Based on the principle that “silence constitutes agreement” (Bava Metzia 37b), Yaakov’s silence in the face of his son’s answer that he conceded that Shimon and Levi’s argument was correct. By taking decisive action to avenge Dina’s abuse, Yaakov agreed that they were protecting, rather than endangering, their family.  

We also see that the brothers were 100% correct in their assessment. The pasuk (Bereishis 35:5) says, “They traveled and the fear of G-d was upon the cities around them [Yaakov’s family] and they did not pursue them.” Shimon and Levi succeeded in “putting the fear of G-d” into the neighboring nations, ensuring that no one else would attempt to harm them. Even many years later, when Yosef sent his brothers back to Eretz Yisroel to bring Binyomin to Egypt, he imprisons Shimon (Bereishis 42:24) because he knew that if Shimon and Levi were together, they could destroy Egypt. Even far away from Eretz Yisroel, in Egypt, they knew that one does not hurt the children of Yaakov without severe repercussions. 

The Ohr Hachaim’s explanation of the interchange between Yaakov and his sons is also reflected in how the Midrash (Bereishis Raba 34:80) explains Yaakov’s criticism. According to Rabanan in the Midrash, “You have polluted me” means, “The barrel [of wine] was clear, and you polluted it.” But the brothers response according to Rabbi Yehuda bar Simon in the Midrash was that it was just the opposite: “The barrel [of wine] was polluted and we purified it! They said, ‘[Shall our sister be treated] like a prostitute?!’ They said: Shall they treat us like ownerless people?!” This Midrash apparently agrees with the underlying concept of the Ohr Hachaim’s explanation.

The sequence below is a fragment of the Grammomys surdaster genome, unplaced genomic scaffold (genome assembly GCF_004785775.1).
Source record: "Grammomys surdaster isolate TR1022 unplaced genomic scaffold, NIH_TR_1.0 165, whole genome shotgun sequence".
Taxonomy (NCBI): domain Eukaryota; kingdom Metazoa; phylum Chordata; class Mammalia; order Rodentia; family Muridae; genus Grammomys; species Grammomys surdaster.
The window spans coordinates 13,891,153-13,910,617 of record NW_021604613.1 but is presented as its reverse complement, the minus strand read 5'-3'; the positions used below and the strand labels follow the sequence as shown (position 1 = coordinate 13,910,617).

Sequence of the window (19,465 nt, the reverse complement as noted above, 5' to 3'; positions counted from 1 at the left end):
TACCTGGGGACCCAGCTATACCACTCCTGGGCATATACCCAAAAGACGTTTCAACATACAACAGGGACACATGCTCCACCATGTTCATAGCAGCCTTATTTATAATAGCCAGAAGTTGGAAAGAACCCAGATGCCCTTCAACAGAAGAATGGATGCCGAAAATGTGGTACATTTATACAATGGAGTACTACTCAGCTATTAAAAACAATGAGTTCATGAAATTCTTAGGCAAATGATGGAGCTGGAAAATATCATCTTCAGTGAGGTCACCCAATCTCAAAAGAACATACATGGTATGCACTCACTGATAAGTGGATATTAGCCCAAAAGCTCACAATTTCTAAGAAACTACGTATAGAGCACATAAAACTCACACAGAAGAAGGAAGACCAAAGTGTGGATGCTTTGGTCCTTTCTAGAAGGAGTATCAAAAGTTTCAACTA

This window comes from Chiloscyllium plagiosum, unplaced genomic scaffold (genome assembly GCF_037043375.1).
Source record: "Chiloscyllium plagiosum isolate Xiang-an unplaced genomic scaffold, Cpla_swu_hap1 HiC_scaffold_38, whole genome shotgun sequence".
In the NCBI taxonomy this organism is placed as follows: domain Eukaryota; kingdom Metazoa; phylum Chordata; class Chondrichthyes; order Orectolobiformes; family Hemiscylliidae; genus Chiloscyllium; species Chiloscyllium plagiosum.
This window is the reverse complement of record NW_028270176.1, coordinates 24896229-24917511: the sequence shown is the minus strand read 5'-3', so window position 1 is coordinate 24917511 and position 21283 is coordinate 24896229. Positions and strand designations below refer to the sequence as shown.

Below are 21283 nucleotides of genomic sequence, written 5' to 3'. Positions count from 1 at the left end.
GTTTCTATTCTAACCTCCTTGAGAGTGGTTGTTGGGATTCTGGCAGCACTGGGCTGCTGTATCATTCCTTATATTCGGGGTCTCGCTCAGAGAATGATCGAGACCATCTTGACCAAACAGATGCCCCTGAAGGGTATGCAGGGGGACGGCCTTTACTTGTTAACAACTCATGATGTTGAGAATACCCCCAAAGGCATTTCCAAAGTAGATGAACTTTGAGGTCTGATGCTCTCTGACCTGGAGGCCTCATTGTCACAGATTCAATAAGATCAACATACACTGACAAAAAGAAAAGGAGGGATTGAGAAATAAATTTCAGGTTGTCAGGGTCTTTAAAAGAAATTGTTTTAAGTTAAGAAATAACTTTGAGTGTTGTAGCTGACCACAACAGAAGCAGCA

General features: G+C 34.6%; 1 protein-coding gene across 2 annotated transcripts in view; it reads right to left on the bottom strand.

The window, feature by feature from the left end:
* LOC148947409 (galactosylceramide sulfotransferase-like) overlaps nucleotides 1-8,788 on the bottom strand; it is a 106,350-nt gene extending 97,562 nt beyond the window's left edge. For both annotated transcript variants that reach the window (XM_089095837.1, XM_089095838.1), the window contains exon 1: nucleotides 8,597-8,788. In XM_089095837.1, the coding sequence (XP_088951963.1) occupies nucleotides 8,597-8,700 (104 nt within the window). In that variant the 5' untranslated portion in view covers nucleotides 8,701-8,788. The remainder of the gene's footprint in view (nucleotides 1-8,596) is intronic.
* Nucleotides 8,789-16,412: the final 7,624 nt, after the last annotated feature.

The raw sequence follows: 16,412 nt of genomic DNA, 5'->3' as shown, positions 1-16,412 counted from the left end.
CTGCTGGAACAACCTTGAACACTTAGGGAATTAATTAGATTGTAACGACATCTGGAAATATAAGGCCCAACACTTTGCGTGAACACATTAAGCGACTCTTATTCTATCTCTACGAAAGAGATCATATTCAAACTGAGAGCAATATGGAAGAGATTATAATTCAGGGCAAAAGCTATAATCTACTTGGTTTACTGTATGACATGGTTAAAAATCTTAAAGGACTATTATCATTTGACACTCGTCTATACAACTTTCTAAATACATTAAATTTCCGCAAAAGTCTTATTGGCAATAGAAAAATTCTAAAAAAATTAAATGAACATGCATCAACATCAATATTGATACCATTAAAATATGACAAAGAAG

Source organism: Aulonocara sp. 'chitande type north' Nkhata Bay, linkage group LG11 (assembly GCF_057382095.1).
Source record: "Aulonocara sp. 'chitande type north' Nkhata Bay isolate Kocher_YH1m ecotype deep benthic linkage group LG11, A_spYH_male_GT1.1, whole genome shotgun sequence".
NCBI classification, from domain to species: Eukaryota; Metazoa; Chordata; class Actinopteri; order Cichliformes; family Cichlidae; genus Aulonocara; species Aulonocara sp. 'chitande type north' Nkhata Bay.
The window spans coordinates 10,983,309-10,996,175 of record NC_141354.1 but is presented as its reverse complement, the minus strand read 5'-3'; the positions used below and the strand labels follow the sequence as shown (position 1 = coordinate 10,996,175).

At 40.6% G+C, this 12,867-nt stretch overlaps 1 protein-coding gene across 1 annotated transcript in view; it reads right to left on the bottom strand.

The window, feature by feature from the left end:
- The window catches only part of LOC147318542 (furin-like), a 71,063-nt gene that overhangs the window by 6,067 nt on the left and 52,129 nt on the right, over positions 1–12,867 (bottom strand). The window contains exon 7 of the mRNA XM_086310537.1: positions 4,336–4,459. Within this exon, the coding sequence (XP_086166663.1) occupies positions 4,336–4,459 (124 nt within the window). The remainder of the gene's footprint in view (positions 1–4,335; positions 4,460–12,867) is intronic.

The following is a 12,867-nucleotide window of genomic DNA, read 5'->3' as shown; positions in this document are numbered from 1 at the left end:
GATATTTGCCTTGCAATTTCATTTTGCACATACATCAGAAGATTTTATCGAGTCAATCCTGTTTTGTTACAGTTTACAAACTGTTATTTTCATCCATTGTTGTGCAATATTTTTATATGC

Even though Yaakov conceded that Shimon and Levi’s actions were correct in retrospect, the way they went about their strategy was wrong. Acts of zeal can go overboard. They should have had this dialogue with their father Yaakov Avinu before deceiving and killing the people of Shchem. By unilaterally taking action, they were guilty of deciding on a halachic matter in front of and without consulting with their rebbe, the sage of the generation, their father: Yaakov. Therefore, at the end of his life, he cursed Shimon and Levi (Bereishis 49:7), “I will separate them throughout Yaakov and I will scatter them throughout Yisroel.” Shimon and Levi were to be dispersed among the Jewish people. Normally, the punishment for one who decides on a halachic matter in front of and without consulting his rebbe is death (Eiruvin 63a). In order to save them from death, Yaakov Avinu decreed that they should go into exile because exile atones for capital crimes (Sanhedrin 37b). 

The Way of Exile and the Way of Eretz Yisroel